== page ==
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AMD's so-called "Cool n' Quiet" feature

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Anonymous
October 3, 2004 12:40:18 PM

Archived from groups: alt.comp.hardware.pc-homebuilt,microsoft.public.windowsxp.hardware (More info?)

Inside my PC is an Athlon 64 3000+ processor, with stock heatsink/fan.
There's also a Radeon 9800 Pro in there. If the computer is idle or
if there's only a light workload (ie internet surfing), the CPU
temperature is around 45 degrees. When there's a heavy workload (ie
games, number crunching, etc), it's often around the late 50s and
sometimes it even reaches the early 60s. Is that temperature range
too hot, or is it normal? Am I better off activating, or
deactivating, the "Cool n' Quiet" feature?

In addition to the CPU and power supply fan, I have two additional
fans inside the case to circulate air. To get the best air
circulation possible, how should all these fans be arranged?

Right now, I have the CPU fan blowing air into the CPU's heatsink.
There's another fan on the side panel, blowing air *out* from the
case. The third fan is below the power supply, blowing air *into* the
case. It sounds good on paper, but the temperature inside the case
seems a little high.
October 3, 2004 4:20:24 PM

Archived from groups: alt.comp.hardware.pc-homebuilt,microsoft.public.windowsxp.hardware (More info?)

I do not have that motherboard, but
on my regular Athlon (32 bit) board, cpu temperature
is presently at 45 degrees, without anything running.
Q-Fan is enabled in the BIOS. It would be cooler
if I disabled it, but it would be a bit more noisy.

It is no cause for worry, since the CPU can go as
I as 95° according to specs.


"Opticreep" <opticreep@yahoo.com> a écrit dans le message de news:
9e1f277e.0410030740.7751b440@posting.google.com...
> Inside my PC is an Athlon 64 3000+ processor, with stock heatsink/fan.
> There's also a Radeon 9800 Pro in there. If the computer is idle or
> if there's only a light workload (ie internet surfing), the CPU
> temperature is around 45 degrees. When there's a heavy workload (ie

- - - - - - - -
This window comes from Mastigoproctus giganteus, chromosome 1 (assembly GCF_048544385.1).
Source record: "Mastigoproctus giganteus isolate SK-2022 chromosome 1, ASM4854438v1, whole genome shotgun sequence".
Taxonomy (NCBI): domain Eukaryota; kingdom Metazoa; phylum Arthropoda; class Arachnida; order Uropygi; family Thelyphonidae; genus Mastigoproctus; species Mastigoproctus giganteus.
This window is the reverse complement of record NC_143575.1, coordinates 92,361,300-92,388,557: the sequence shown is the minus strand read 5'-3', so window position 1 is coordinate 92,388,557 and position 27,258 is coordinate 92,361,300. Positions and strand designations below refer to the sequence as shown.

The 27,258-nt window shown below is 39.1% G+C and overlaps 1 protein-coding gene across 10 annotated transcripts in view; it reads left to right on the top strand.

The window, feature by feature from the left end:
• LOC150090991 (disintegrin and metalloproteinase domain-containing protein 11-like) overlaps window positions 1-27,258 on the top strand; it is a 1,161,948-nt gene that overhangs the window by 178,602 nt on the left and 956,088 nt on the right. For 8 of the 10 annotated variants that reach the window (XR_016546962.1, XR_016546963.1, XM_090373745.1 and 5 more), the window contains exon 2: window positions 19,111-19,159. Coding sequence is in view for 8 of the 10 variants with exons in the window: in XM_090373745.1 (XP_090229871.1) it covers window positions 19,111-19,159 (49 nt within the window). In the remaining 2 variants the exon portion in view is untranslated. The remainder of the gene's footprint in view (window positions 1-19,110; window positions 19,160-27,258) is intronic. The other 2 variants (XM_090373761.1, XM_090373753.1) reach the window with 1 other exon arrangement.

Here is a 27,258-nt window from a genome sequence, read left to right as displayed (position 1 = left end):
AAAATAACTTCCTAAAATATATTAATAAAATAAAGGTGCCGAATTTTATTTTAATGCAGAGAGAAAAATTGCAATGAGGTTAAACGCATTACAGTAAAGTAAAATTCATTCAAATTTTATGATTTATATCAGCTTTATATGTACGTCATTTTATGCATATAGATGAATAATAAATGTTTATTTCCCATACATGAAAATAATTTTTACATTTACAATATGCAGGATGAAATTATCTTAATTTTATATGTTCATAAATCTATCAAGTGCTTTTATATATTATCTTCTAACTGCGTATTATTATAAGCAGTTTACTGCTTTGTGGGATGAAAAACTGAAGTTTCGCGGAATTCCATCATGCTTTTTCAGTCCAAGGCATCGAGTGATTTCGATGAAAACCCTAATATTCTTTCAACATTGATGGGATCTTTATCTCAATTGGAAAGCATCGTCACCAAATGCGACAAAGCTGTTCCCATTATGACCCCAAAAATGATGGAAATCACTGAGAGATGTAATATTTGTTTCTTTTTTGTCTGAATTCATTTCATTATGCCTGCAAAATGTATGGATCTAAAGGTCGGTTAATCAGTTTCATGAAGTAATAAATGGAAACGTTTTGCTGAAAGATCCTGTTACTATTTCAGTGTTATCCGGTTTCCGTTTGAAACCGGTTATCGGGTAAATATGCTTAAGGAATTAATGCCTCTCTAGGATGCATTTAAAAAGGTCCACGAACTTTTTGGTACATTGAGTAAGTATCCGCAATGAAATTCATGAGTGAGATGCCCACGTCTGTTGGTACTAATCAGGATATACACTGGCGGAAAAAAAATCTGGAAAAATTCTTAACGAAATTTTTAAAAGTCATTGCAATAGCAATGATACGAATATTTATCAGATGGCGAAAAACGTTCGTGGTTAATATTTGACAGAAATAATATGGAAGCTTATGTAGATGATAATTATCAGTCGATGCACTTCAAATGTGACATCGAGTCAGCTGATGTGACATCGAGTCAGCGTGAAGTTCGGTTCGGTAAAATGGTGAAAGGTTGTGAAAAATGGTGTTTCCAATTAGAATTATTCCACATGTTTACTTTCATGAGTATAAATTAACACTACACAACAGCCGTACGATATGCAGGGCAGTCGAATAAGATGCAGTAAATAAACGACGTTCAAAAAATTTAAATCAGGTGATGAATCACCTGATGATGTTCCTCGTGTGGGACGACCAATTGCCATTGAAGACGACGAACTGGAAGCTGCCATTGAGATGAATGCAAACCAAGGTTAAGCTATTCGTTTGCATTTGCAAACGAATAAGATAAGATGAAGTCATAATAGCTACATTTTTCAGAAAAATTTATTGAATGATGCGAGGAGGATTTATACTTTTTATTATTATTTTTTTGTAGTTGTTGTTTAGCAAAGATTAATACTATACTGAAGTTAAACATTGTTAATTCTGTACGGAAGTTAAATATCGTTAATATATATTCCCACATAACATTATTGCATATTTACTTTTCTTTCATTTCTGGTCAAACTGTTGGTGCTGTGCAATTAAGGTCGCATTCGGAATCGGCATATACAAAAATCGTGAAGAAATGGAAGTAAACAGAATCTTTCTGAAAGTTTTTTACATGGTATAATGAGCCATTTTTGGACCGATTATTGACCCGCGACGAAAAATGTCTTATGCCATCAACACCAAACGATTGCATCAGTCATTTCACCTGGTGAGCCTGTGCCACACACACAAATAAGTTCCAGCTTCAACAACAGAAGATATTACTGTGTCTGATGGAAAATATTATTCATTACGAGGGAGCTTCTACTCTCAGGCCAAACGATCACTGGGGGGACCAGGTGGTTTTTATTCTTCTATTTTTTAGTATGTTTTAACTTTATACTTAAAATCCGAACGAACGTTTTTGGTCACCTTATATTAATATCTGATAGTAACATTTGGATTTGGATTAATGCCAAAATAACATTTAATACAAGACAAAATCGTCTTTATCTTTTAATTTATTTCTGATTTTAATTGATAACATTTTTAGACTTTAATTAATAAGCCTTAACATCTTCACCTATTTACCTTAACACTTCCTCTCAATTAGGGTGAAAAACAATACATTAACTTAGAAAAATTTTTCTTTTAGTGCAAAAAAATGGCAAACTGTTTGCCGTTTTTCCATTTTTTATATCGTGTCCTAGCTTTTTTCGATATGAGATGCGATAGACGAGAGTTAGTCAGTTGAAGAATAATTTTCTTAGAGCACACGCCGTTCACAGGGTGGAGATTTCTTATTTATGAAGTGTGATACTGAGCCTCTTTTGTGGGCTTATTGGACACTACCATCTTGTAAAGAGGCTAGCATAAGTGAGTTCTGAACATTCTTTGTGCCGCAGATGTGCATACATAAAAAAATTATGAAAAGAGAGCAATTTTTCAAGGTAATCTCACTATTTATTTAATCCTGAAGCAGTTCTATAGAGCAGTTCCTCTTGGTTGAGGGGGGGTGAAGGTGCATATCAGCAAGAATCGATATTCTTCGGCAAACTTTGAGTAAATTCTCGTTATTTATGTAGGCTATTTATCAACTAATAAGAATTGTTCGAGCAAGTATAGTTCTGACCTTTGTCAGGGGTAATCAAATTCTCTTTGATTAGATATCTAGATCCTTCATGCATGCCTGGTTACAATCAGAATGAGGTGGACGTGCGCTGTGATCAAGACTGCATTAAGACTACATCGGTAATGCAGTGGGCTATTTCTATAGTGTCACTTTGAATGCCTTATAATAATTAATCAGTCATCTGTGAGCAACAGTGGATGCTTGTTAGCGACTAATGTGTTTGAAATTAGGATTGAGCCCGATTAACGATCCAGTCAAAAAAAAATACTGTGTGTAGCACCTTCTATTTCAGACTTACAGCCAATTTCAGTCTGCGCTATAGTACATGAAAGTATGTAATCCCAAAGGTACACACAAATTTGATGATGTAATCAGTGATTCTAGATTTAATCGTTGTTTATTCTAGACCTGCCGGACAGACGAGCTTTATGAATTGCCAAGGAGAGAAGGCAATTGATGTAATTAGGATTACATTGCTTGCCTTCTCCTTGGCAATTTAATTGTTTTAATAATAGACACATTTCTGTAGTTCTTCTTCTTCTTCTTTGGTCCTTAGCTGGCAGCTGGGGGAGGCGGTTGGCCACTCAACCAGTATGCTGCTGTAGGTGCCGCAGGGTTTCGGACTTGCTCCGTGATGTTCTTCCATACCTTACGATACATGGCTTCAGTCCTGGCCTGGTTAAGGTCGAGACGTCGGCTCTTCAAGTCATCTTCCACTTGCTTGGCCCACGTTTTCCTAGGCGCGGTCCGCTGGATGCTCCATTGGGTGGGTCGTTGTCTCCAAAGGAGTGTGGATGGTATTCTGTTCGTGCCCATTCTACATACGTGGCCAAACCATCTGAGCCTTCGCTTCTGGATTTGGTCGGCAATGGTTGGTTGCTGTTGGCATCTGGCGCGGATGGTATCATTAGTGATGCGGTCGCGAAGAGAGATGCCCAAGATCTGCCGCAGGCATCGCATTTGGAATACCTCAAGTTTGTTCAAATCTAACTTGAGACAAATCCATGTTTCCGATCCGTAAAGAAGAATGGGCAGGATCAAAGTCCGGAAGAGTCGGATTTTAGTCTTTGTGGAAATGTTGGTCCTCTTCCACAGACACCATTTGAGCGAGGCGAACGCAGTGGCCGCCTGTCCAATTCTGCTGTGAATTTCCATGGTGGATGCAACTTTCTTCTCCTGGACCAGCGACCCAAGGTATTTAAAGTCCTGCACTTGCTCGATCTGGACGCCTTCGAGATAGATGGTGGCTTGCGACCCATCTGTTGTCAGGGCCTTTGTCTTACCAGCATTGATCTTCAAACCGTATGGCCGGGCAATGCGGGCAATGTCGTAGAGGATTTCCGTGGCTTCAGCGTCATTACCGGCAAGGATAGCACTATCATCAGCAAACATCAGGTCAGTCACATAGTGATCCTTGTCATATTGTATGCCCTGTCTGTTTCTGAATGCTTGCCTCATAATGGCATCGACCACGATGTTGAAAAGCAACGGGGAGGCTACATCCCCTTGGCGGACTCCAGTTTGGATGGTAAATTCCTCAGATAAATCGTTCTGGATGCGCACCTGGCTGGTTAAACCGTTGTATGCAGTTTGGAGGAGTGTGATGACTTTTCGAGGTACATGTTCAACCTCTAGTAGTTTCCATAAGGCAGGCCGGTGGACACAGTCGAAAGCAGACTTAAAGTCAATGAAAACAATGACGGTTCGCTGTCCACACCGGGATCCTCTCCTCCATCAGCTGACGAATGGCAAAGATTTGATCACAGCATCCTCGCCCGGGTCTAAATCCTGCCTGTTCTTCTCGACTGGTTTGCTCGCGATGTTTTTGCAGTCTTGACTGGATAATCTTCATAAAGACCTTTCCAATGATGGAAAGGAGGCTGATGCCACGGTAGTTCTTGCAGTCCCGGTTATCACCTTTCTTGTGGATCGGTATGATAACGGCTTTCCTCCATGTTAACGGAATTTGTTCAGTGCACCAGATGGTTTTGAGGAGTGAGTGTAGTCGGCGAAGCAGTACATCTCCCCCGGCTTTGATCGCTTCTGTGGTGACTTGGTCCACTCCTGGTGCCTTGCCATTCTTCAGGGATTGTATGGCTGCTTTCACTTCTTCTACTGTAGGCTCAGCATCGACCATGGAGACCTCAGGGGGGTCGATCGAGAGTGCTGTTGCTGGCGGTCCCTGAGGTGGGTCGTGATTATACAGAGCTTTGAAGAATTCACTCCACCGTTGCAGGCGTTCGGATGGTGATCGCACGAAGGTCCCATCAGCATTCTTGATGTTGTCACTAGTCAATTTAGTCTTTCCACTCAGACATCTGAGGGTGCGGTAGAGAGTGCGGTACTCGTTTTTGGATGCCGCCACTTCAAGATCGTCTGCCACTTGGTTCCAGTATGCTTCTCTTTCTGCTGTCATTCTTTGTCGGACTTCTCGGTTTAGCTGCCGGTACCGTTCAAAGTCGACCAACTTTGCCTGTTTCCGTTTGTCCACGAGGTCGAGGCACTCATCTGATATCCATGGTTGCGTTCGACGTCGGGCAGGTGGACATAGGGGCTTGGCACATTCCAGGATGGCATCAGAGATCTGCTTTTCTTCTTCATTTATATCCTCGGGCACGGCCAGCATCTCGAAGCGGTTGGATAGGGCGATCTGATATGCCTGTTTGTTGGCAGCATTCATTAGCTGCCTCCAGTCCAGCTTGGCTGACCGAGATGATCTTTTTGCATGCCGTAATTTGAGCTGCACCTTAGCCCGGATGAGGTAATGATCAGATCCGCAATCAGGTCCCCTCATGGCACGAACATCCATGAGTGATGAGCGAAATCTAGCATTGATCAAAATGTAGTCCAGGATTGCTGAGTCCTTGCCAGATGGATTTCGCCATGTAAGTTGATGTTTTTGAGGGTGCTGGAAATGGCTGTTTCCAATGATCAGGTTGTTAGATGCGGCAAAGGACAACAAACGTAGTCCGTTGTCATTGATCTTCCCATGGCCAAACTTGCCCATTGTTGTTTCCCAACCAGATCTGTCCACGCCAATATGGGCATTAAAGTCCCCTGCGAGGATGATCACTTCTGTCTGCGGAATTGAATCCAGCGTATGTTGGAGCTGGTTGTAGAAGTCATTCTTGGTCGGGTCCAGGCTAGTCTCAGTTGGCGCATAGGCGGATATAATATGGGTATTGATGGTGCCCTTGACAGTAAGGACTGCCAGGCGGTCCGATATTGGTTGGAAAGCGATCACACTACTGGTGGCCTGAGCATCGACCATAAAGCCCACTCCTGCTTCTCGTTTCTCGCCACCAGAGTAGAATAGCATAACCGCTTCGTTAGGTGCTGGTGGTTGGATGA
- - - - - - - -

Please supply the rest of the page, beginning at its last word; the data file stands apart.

> games, number crunching, etc), it's often around the late 50s and
> sometimes it even reaches the early 60s. Is that temperature range
> too hot, or is it normal? Am I better off activating, or
> deactivating, the "Cool n' Quiet" feature?
>
> In addition to the CPU and power supply fan, I have two additional
> fans inside the case to circulate air. To get the best air
> circulation possible, how should all these fans be arranged?
>
> Right now, I have the CPU fan blowing air into the CPU's heatsink.
> There's another fan on the side panel, blowing air *out* from the
> case. The third fan is below the power supply, blowing air *into* the
> case. It sounds good on paper, but the temperature inside the case
> seems a little high.
Anonymous
October 3, 2004 4:20:25 PM

Archived from groups: alt.comp.hardware.pc-homebuilt,microsoft.public.windowsxp.hardware (More info?)

If your computer foes into the 90's (C) then it will be toast. 72 -74
degrees Celsius is the max for AMD64 procs.

Not all HSF are compatible with Cool n' Quiet. Are you running ASUSprobe to
monitor conditions?

I would suspect that the thermal pad/paste was improperly applied when the
HSF and cooler were added. My CPU (AMD64 3200+) runs 34 at idle and 39-40
at full load.

Bobby

"GF" <nono@nowhere.ca> wrote in message
news:HEV7d.11105$247.206114@wagner.videotron.net...
>I do not have that motherboard, but
> on my regular Athlon (32 bit) board, cpu temperature
> is presently at 45 degrees, without anything running.
> Q-Fan is enabled in the BIOS. It would be cooler